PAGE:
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New Process For Nanoscale Filtration Holds Promise of Cheap, Clean Water 116

Posted by Soulskill
from the fighting-the-evil-oceans dept.
New submitter Spinnakker writes "Lockheed Martin, traditionally known for its development of military systems and aircraft, has developed a process for perforating graphene (carbon sheets only one atom thick) that could potentially reduce the energy required for desalination by two orders of magnitude. The process tailors the hole size to the molecules being separated. In the case of desalination, one would create holes in the graphene large enough to allow water to pass but small enough to block the salt molecules. The advantage to using graphene comes from how extremely thin the material is compared to traditional filters. The thinner the filter, the less energy is required to facilitate reverse osmosis."
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New Process For Nanoscale Filtration Holds Promise of Cheap, Clean Water

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  • Holy moly (Score:5, Insightful)

    by i kan reed (749298) on Friday March 15, 2013 @02:53PM (#43185647) Homepage Journal

    I remember when this theoretical technology was proposed about a year ago, and figured it would be a decade before they could actually do it.
    Cheap desalinization and filtration would mean an end to one of the biggest world health problems(safe drinking water), and could improve world-wide standards of living dramatically.

    • Re: (Score:3, Funny)

      by fustakrakich (1673220)

      It's very hard to keep prices up and maintain austerity measures if fresh, clean water becomes more abundant. Desalination seems like such a waste when we can collect, harvest, and distribute rain water. But low profit margins will keep that from happening. Making war and stealing other peoples' water is the market solution.

      • by alen (225700)

        we already do collect rain water

        upstate NY the rain falls into lakes and rivers and then into the NYC water system

        i don't think its feasible collecting rain water straight from the sky though

        • Re:Holy moly (Score:5, Informative)

          by Ol Biscuitbarrel (1859702) on Friday March 15, 2013 @03:42PM (#43186069)

          i don't think its feasible collecting rain water straight from the sky though

          Sure it is, people have been doing it for millenia: Brief Outline of the History of Rainwater Catchment Technologies [ernet.in]

          Archaeologists found a sophisticatedrainwatercollection and storage system on the island of Crete while working on the reconstruction of the Palace of Knossos (1700 B.C.). However, with the development of building construction based on new materials such as lime and burnt clay bricks, new construction techniques like arches and domes developed. The ancient Romans became masters inrainwaterharvesting and the construction ofreservoirs. It was this new technique of building closed cisterns, and at the same time the urbanization within the Roman Empire around the Mediterranean, which resulted in the development of arainwatercatchment culture at all those places where water resources were limited. This is why oldrainwatercisterns are to be found on the islands of Capri and Malta and at places of historical interest in Spain and Turkey, in the Lebanon and on the island of Sicily.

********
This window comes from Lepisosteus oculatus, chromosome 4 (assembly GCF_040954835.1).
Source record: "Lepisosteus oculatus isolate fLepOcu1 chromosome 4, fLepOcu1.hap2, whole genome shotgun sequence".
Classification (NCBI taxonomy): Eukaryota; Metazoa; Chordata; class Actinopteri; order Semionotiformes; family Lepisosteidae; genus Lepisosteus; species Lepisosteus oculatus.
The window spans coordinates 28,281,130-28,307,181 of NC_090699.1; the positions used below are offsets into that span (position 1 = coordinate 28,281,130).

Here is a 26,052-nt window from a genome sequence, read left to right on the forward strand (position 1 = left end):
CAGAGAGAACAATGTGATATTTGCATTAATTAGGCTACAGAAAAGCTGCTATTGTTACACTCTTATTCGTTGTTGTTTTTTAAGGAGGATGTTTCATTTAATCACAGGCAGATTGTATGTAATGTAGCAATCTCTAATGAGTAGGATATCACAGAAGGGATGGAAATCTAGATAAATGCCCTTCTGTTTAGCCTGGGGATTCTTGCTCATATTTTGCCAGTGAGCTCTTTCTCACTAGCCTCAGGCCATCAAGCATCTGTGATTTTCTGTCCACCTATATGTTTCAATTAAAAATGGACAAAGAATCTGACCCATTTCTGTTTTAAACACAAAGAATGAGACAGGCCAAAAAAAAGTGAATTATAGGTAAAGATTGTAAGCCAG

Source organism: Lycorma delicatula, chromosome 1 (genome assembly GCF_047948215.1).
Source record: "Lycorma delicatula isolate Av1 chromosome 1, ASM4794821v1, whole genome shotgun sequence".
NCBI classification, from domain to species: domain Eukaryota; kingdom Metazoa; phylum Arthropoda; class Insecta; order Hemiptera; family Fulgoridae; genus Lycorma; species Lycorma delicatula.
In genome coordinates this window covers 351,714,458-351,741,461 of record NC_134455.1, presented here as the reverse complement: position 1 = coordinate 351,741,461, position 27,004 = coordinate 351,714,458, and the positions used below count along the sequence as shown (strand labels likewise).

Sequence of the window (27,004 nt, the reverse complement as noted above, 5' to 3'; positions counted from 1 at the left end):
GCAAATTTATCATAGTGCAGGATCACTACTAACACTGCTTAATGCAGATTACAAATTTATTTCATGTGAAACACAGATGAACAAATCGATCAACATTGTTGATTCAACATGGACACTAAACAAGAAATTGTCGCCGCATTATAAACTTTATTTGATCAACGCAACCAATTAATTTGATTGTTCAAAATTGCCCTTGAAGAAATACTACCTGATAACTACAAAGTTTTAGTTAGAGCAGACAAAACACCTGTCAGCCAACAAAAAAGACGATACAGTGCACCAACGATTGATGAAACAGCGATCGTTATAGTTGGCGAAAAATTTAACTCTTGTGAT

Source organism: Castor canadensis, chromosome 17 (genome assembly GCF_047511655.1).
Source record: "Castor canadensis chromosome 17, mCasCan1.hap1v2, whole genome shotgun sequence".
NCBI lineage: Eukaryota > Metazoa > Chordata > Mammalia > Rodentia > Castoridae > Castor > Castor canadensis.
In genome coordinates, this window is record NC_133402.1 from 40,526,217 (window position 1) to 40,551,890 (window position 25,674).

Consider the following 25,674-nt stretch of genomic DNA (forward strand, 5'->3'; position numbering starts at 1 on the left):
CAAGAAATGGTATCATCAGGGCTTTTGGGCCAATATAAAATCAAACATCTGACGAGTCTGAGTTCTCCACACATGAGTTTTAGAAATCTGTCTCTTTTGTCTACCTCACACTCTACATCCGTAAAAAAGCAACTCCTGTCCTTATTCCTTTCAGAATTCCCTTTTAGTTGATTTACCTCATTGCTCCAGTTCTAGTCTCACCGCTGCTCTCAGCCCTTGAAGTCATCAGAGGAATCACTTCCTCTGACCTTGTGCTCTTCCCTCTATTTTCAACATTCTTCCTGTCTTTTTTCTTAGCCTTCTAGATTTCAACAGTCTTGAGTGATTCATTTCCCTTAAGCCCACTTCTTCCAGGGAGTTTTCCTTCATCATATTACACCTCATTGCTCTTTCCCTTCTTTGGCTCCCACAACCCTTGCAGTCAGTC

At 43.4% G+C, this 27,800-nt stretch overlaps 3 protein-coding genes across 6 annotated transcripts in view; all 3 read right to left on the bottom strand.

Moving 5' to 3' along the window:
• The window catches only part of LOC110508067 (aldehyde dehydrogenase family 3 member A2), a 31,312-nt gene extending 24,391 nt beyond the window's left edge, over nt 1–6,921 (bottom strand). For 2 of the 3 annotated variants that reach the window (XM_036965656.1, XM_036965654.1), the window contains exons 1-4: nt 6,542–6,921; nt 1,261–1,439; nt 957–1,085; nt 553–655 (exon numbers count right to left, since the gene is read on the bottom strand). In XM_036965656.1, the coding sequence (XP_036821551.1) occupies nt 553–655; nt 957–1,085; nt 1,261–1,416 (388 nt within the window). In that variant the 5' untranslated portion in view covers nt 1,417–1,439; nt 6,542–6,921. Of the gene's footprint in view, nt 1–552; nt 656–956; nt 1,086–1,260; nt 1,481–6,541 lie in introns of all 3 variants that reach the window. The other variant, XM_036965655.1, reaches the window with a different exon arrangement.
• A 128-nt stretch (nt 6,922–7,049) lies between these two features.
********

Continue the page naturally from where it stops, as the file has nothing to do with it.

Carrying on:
Plenty of research is being conducted on modern approaches to rainwater harvesting. In the developed world these often come into conflict with environmental regulations regarding water quality, and in general there's a surfeit of water from other sources that is ran through central filtration facilities so no great press is on to tap rainwater as a major source. It's something popular with people who are interested in green tech and the like.

          • by fazookus (770354) *
            The problem with rainwater harvesting that most of the worlds potable water already comes from rainwater... in anything approaching a largish scale you're going to be in conflict with river basins and the like and grabbing rain destined for forests, farm animals and crops.. The advantage of desalination is that you let nature harvest the rainwater and concentrate it for you and then just process that.
            • by rohan972 (880586)
              Most water people use ends up in the drain, being treated and returned to the system. Bringing in desalinated water doesn't preserve the natural water levels in that area it adds to it. Desalination and centralized distribution also has infrastructure and energy costs that local rain harvesting doesn't and then there's the problem of what to do with the salt.
        • by Anonymous Coward

          we already do collect rain water

          gp never said we didn't

        • by Anonymous Coward

          Here in Australia most of the households use rain water, I'm not even connected to the town water (and I'n not a threehugger...).
          The idea initially sounded weird (I'm from Europe), but it works fine and the quality is excellent, without fluoride and other craps.

      • by Anonymous Coward

        I bet you are a lot of fun at parties:

        "The punch is probably poisoned".

        "You are just contributing to Big Liquor".

        "I bet none of these girls really like me. They're just after my money"

        "Did you know that Halliburton owns Frito Lays?"

      • by reboot246 (623534)

        Making war and stealing other peoples' water is the market solution.

        Actually, very few wars have been fought over water.